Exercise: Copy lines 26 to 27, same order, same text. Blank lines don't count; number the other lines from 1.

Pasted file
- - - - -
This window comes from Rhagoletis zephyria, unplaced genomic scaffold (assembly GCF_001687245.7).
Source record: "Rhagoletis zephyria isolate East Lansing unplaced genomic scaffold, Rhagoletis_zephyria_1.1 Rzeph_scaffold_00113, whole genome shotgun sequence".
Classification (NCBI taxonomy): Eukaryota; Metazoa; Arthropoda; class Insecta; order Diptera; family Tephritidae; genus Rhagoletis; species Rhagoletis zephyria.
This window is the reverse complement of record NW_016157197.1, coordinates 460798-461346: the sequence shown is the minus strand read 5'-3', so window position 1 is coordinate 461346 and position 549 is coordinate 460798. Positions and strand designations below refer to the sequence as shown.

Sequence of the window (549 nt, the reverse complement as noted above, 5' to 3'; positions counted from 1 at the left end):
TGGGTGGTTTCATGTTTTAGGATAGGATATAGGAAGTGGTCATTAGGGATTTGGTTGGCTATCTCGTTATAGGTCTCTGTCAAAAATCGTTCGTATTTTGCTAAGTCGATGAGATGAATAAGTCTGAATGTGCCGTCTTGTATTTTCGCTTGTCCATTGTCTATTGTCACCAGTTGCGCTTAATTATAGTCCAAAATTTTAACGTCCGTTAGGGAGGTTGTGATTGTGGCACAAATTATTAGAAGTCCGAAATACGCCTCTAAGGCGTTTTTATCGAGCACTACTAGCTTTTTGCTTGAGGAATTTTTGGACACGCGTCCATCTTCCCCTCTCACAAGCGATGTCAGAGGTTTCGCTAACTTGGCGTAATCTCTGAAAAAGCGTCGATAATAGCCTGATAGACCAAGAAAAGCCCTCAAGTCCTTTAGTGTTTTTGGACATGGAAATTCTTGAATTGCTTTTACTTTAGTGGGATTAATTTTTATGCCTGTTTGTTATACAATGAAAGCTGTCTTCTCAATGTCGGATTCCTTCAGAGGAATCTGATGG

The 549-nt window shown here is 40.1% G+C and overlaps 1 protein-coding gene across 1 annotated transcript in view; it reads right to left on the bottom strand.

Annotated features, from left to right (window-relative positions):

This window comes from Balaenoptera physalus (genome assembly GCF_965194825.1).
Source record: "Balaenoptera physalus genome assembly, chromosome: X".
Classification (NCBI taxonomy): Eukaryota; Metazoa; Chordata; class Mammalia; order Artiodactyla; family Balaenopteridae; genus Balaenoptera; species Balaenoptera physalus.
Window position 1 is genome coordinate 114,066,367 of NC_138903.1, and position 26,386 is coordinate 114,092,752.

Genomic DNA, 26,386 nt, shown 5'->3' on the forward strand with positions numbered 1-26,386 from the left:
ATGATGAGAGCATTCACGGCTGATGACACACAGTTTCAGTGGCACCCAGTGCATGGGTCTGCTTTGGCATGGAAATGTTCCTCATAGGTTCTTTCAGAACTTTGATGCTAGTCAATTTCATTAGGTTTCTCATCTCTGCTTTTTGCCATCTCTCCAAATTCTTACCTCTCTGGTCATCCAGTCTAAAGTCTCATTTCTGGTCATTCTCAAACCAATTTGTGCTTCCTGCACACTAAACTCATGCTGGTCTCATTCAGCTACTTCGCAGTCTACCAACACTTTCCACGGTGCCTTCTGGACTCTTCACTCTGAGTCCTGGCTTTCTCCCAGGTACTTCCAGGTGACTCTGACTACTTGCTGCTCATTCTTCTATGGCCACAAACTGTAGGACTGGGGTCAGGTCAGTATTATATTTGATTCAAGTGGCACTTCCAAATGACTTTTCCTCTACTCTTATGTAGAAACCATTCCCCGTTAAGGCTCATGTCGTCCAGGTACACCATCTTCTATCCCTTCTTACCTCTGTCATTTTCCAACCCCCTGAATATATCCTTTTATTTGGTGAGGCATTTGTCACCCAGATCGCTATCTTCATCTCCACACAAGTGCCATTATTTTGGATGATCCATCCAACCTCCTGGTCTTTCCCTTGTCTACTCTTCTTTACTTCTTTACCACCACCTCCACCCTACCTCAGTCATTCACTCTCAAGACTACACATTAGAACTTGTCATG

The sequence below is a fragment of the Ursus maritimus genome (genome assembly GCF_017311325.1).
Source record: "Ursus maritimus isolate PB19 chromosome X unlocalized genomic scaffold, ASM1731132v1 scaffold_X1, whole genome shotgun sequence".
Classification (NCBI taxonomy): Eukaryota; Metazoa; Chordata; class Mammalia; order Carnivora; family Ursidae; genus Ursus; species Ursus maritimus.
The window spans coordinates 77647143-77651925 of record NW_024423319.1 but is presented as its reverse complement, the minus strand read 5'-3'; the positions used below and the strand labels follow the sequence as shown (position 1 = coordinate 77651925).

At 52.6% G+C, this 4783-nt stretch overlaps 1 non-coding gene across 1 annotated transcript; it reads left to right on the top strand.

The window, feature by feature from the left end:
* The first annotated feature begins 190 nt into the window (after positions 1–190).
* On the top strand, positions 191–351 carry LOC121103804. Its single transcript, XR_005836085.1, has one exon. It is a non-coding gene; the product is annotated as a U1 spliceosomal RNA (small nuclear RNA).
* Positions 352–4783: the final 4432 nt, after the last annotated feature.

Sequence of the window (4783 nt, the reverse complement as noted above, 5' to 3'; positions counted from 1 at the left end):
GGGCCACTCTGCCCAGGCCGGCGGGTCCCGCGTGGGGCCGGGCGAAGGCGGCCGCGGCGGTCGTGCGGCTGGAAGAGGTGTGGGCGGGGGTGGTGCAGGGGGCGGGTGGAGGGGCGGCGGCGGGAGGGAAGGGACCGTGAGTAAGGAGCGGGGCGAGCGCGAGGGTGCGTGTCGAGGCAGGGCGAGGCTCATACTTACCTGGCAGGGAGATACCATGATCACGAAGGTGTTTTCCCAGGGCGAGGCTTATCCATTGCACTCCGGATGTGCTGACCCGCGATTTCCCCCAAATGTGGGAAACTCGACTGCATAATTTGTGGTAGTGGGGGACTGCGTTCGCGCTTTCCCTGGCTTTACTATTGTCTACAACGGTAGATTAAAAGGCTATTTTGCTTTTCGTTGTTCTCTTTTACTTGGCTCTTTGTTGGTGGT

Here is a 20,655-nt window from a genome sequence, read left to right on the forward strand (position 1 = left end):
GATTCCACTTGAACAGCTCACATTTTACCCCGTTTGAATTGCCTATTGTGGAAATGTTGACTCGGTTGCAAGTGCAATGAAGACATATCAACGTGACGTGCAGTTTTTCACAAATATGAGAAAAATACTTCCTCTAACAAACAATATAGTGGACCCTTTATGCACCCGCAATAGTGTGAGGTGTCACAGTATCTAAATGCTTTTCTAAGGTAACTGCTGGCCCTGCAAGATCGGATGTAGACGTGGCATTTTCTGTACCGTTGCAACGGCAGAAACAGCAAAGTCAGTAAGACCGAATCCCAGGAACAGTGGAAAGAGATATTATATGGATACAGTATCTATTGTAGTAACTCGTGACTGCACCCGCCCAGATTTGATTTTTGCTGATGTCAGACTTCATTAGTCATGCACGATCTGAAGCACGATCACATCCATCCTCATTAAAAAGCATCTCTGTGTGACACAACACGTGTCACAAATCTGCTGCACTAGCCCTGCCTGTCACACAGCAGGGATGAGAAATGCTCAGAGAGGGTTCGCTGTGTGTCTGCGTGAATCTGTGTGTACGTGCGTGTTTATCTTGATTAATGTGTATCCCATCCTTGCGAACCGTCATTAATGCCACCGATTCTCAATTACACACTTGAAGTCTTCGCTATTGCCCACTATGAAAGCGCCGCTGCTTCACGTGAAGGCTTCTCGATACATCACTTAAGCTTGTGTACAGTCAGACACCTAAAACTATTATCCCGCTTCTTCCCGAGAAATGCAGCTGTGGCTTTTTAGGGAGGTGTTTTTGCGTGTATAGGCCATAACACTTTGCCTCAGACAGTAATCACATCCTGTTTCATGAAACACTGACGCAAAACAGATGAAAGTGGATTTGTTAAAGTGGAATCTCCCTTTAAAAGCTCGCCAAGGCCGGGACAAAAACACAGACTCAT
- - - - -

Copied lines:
Here is a 20,655-nt window from a genome sequence, read left to right on the forward strand (position 1 = left end):
GATTCCACTTGAACAGCTCACATTTTACCCCGTTTGAATTGCCTATTGTGGAAATGTTGACTCGGTTGCAAGTGCAATGAAGACATATCAACGTGACGTGCAGTTTTTCACAAATATGAGAAAAATACTTCCTCTAACAAACAATATAGTGGACCCTTTATGCACCCGCAATAGTGTGAGGTGTCACAGTATCTAAATGCTTTTCTAAGGTAACTGCTGGCCCTGCAAGATCGGATGTAGACGTGGCATTTTCTGTACCGTTGCAACGGCAGAAACAGCAAAGTCAGTAAGACCGAATCCCAGGAACAGTGGAAAGAGATATTATATGGATACAGTATCTATTGTAGTAACTCGTGACTGCACCCGCCCAGATTTGATTTTTGCTGATGTCAGACTTCATTAGTCATGCACGATCTGAAGCACGATCACATCCATCCTCATTAAAAAGCATCTCTGTGTGACACAACACGTGTCACAAATCTGCTGCACTAGCCCTGCCTGTCACACAGCAGGGATGAGAAATGCTCAGAGAGGGTTCGCTGTGTGTCTGCGTGAATCTGTGTGTACGTGCGTGTTTATCTTGATTAATGTGTATCCCATCCTTGCGAACCGTCATTAATGCCACCGATTCTCAATTACACACTTGAAGTCTTCGCTATTGCCCACTATGAAAGCGCCGCTGCTTCACGTGAAGGCTTCTCGATACATCACTTAAGCTTGTGTACAGTCAGACACCTAAAACTATTATCCCGCTTCTTCCCGAGAAATGCAGCTGTGGCTTTTTAGGGAGGTGTTTTTGCGTGTATAGGCCATAACACTTTGCCTCAGACAGTAATCACATCCTGTTTCATGAAACACTGACGCAAAACAGATGAAAGTGGATTTGTTAAAGTGGAATCTCCCTTTAAAAGCTCGCCAAGGCCGGGACAAAAACACAGACTCAT